Continue Reading CMS’ Next Generation Accountable Care Organization (NGACO) Model Set To End in December 2021

On Thursday, April 8, 2021, the Center for Medicare and Medicaid Innovation (the “Innovation Center”) announced its final list of 53 organizations set to participate in the Global and Professional Direct Contracting (“GPDC”) Model (previously named the Direct Contracting Model for Global and Professional Options).  The 53 Direct Contracting Entities (“DCEs”) are participating in the first Performance Year (“PY2021”) of the GPDC Model, which runs from April 1, 2021 through December 31, 2021. The DCEs will serve Medicare fee-for-service (“FFS”) beneficiaries in 38 states as well as in the District of Columbia and Puerto Rico.
Continue Reading CMS Announces Final Organizations for the Global and Professional Direct Contracting Model, Halts Additional Applications and Future Solicitations

This week, Rep. Mike Thompson (CA-05), founder and co-chair of the Congressional Telehealth Caucus reintroduced the Protecting Access to Post-Covid-19 Telehealth Act of 2020 (the “Act”) with support from Co-Chairs Rep. Peter Welch (VT-AL), Rep. Bill Johnson (OH-06), and Rep. David Schweikert (AZ-06) and caucus member Rep. Doris Matsui (CA-06).  The Act was originally introduced in the House of Representatives on July 16, 2020. The focus of the Act is to do away with certain restrictions on providing telehealth services, and to permanently expand coverage for telehealth services both during and beyond the COVID-19 Pandemic. Among other things, the Act:
Continue Reading Re-Introducing the Protecting Access to Post-Covid-19 Telehealth Act

Over the last year, we have seen volatility in the healthcare industry overall, and Medicare Advantage (“MA”) and Medicare Part D plans (together, “Plans”) have not been immune. Particularly because of their risk adjustment payment models, and metrics by which they are measured, it was unclear how the Centers for Medicare and Medicaid Services (“CMS”) would respond.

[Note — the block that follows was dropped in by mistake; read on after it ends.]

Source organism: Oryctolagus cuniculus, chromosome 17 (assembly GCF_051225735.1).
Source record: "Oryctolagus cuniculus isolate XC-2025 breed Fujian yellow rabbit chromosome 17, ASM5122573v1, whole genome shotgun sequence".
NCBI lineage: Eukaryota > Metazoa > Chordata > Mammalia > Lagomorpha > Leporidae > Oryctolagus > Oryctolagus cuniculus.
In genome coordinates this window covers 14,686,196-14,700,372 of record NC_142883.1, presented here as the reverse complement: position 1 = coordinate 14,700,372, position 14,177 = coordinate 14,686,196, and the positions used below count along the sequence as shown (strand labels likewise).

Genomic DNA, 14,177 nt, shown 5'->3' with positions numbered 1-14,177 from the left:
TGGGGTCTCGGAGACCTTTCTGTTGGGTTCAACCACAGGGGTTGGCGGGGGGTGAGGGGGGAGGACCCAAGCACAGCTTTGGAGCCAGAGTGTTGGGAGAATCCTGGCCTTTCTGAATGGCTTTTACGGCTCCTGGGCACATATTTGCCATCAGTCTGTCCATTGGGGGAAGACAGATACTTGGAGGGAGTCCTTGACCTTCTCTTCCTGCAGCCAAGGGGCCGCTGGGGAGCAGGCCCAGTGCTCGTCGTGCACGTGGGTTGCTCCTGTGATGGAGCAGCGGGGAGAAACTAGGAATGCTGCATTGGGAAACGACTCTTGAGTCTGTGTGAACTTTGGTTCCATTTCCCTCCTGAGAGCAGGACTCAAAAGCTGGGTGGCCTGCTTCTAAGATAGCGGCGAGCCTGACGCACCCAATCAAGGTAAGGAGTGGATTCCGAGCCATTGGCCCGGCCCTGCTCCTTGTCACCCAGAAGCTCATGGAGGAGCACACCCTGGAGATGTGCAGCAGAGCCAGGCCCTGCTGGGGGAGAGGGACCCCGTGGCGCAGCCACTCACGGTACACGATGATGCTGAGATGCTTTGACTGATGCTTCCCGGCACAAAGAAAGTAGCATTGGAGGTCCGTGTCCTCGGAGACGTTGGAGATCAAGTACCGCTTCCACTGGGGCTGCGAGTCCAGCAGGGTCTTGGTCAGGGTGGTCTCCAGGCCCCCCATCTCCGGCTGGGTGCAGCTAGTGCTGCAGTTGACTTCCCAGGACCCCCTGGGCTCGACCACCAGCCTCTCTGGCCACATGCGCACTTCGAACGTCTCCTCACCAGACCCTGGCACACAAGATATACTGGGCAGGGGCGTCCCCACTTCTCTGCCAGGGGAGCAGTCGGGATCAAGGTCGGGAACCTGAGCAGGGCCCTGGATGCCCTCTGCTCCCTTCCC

Continue Reading CMS to the Rescue for MA and Part D Plans – Rate Announcement Includes Significant Increase in Plan Payments for 2022

On September 13, 2020, President Trump issued an Executive Order (the “Executive Order”) directing the Department of Health and Human Services (“HHS”) to issue regulations instituting two most-favored-nations (“MFN”) payment
Continue Reading Medicare Part B Most Favored Nation Drug Pricing Model: New Rules, New Lawsuits, New Tweets

On December 2, 2020, the Centers for Medicare & Medicaid Services (“CMS”) finalized policies that “aim to increase choice, lower patients’ out-of-pocket costs, empower patients, and protect taxpayer dollars” with changes to the Medicare Hospital Outpatient Prospective Payment System (“OPPS”) and the Ambulatory Surgical Center (“ASC”) Payment System in the Medicare OPPS and ASC Final Rule (“Final Rule”). These changes include: elimination of the “Inpatient Only List” and additions and revisions to the “ASC Covered Procedures List” – two key areas of “site neutrality”. Site neutrality is a move to diminish or eliminate the reimbursement differences between different sites of service.
Continue Reading Forthcoming Medicare Rule Furthers Push for Site Neutrality